I did something today that I’m not sure I’ve ever done before. No, not that. T hasn’t worn me down that much.
I walked up to a stranger sitting in the park with the opening line ‘Nice baby.’ Smooth, huh? On my way out of T’s office – where I had been to drop off office-warming gifts because I’m a killer girlfriend – I spotted a blonde woman sitting on the grass with her bambino. As I walked past I felt the urge to stop, swivel and approach her for a chat. Now, some people are chatty people. Some people absolutely love a little chat with a stranger in a bank queue or waiting for a drink at a bar. Some people have the mantra ‘a stranger is just a friend you haven’t met yet‘. Not me. My mantra is ‘a stranger is just a human that you’re likely to hate’.
At first she looked taken aback. Perhaps she also despises people encroaching on her personal space. It also didn’t help that I tried to follow up my terrible opener with ‘What a pretty girl’. It wasn’t a girl. However, on the realisation that I had a baby clipped to me, and I wasn’t trying to haggle to buy hers, she soon got chatting about development milestones and where she bought the baby’s onesie. I did ask, to be clear, she didn’t just start shouting brand names at me. As we were exchanging polite chit chat about the babies’ first rolls, I almost invited myself to join her and her well dressed sprog and then I thought ‘Clara, what the hell are you doing?! You don’t make friends with strangers. You’re English’. I quickly, and awkwardly, noticed that my imaginary bus had arrived at the imaginary bus stop and went careering off until she could no longer see me (that point happened to be the entrance of McDonalds. Okay, it happened to be the counter of McDonalds).
What came over me? Who even am I? I can’t tell you how much soul searching I did when my real bus really did arrive for the long journey back to our rental apartment. I think, having replayed the interaction in my head twenty-four times now, that I am lonely. On Sunday evening, as T and I drove with Whoopsy back from the Cotswolds, I started shaking. The car was freezing, I insisted, and rammed the heating up full blast. T looked at me as you would a person in a tutu eating a roadkill badger and promptly switched it off. As we drove it became clear that the car heating was well adjusted. It was my body that was maladjusted. T has yet to pass his driving test (city boy!) so I was the only person able to complete the drive through central London (the motivation not to spend a night in a Day’s Inn will empower you to achieve the impossible!). Once we reached his parent’s house, I made my excuses to rest, rolled myself in their most expensive cashmere blanket and fell asleep, drooling, on his mother’s brand new sofa. I can honestly say I think they love having me as a spontaneous, unplanned daughter-in-law.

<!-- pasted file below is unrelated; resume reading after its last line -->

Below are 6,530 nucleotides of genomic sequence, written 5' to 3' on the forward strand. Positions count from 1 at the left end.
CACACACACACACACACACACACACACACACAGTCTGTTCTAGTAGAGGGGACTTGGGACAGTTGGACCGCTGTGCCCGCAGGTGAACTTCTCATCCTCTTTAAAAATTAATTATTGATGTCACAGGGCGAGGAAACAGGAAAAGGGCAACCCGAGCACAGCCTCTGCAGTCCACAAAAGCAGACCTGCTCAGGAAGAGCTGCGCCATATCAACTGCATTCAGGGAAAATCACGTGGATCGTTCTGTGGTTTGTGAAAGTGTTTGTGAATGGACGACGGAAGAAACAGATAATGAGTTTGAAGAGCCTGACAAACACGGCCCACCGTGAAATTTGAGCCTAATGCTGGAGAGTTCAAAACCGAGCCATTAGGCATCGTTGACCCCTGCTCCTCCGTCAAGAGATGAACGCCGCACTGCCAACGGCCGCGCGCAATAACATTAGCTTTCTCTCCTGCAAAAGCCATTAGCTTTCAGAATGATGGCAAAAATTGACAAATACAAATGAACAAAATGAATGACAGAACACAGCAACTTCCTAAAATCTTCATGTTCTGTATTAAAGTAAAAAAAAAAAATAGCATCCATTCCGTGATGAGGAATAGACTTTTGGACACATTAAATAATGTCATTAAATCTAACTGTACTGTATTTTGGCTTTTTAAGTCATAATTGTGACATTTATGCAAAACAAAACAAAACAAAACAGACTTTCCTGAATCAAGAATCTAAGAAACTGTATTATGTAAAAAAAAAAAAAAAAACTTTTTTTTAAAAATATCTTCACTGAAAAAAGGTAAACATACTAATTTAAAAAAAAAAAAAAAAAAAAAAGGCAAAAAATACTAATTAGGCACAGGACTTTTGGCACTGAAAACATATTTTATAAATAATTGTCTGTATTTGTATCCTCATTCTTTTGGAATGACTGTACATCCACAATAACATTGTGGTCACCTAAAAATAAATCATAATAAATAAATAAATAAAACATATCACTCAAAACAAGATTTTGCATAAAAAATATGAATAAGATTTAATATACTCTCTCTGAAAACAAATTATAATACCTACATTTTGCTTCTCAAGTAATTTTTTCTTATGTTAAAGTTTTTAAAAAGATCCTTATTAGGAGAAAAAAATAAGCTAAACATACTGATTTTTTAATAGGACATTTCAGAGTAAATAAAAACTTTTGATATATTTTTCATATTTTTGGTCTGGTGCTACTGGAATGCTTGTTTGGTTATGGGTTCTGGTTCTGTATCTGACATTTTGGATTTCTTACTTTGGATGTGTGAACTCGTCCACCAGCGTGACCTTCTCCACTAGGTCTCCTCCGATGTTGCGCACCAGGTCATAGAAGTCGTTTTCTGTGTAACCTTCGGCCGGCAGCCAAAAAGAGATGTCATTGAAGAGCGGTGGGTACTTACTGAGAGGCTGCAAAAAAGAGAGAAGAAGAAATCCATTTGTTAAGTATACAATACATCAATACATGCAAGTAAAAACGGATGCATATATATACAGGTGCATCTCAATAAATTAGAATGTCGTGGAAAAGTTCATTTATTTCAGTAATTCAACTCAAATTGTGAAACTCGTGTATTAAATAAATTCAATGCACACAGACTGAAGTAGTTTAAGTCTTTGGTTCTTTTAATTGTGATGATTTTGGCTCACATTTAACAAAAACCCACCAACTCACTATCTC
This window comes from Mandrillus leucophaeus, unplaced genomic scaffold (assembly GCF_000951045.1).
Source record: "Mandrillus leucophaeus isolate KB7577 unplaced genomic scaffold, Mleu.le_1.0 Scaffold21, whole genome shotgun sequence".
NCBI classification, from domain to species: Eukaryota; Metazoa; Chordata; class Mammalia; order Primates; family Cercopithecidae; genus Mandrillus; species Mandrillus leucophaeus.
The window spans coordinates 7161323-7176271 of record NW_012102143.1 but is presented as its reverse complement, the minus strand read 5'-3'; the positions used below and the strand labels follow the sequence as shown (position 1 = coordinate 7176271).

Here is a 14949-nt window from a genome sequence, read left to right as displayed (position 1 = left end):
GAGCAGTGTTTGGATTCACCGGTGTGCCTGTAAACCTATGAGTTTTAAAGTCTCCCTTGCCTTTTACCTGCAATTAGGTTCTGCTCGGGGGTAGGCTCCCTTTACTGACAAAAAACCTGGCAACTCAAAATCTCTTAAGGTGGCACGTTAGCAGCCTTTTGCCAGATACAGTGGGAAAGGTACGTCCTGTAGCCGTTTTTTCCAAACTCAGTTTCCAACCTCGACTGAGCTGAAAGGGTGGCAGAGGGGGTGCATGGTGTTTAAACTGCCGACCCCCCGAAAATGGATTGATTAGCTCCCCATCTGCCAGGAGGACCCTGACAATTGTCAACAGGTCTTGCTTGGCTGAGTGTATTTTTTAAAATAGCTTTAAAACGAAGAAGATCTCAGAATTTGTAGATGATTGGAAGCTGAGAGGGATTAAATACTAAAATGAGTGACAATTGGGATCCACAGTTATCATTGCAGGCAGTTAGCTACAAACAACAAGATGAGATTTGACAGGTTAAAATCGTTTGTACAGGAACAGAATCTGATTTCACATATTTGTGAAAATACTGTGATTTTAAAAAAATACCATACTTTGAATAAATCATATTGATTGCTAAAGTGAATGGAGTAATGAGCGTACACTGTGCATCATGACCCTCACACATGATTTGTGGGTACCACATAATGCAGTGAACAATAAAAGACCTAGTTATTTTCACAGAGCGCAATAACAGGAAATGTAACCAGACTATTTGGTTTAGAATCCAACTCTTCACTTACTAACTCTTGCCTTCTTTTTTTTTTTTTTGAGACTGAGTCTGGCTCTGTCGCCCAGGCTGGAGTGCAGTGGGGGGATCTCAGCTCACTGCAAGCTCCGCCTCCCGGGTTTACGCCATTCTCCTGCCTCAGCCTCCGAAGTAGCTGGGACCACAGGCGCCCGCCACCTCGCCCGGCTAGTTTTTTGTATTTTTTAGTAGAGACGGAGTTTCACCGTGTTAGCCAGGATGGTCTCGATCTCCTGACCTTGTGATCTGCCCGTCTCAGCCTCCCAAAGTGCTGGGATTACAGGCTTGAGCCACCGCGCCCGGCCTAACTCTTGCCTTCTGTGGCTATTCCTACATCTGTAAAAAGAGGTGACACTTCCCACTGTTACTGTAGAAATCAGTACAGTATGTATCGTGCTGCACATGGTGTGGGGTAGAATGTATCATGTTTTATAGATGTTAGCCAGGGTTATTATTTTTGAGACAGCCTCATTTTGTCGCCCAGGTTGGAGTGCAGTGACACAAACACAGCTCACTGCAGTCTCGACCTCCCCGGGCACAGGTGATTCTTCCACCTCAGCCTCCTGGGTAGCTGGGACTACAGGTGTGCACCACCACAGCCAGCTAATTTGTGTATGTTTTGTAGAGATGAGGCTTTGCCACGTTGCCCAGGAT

No one really believes me when I’m poorly. I don’t know if its the heavily tanned make up, or the fact that I could still string a sentence together, but when we reached our rental apartment (more on that subject later), there was an outpouring of shock when the thermometer displayed a raging fever. Finally, waving the proof in my hand, I insisted Tom run me a boiling hot bath so I could sweat the fever off. I climbed into water, scalding and steaming, feeling a lovely tepid temperature engulf me and snorted paracetamol off the porcelain tub. The following day saw little improvement. The day after that, too. I cancelled my monthly NCT meet up with the eight other mother’s we learned that we had to point a baby boy’s willy down to stop him peeing out of a nappy with. The following day, now midweek, saw my furthest journey in three days – to the Thai restaurant opposite. I mean, if you’re going to start somewhere…
By Thursday I had had enough. I had a Skype interview in the afternoon and I was damned if I was going to look like I hadn’t seen daylight in seven months on camera. I felt better, and the thermometer was showing a normal temperature, so I packed a bag for baby and I and we headed to the hairdressers. Sitting in the chair, having my hair blow dried, with baby happily bouncing on the assistant’s lap, I felt rejuvenated. I felt, almost, attractive. I felt like an overachieving mother. Look at me, I thought, casually juggling motherhood and being a glamazonian warrior. Okay, I didn’t actually think that because I don’t use words like glamazonian, but you get the gist. “The poo is really not that bad” I insisted to the pregnant assistant when she probed about my baby experience so far, “You’re just so focused in on cleaning it up that you don’t have time to get grossed out“. She, another example of an unplanned pregnancy, was articulating her fears that the excessive bodily fluids of a young child would be too much for her to deal with. I shrugged it off with the veteran experience of a poo-diving sewer monster. There wasn’t anything I hadn’t seen – and survived.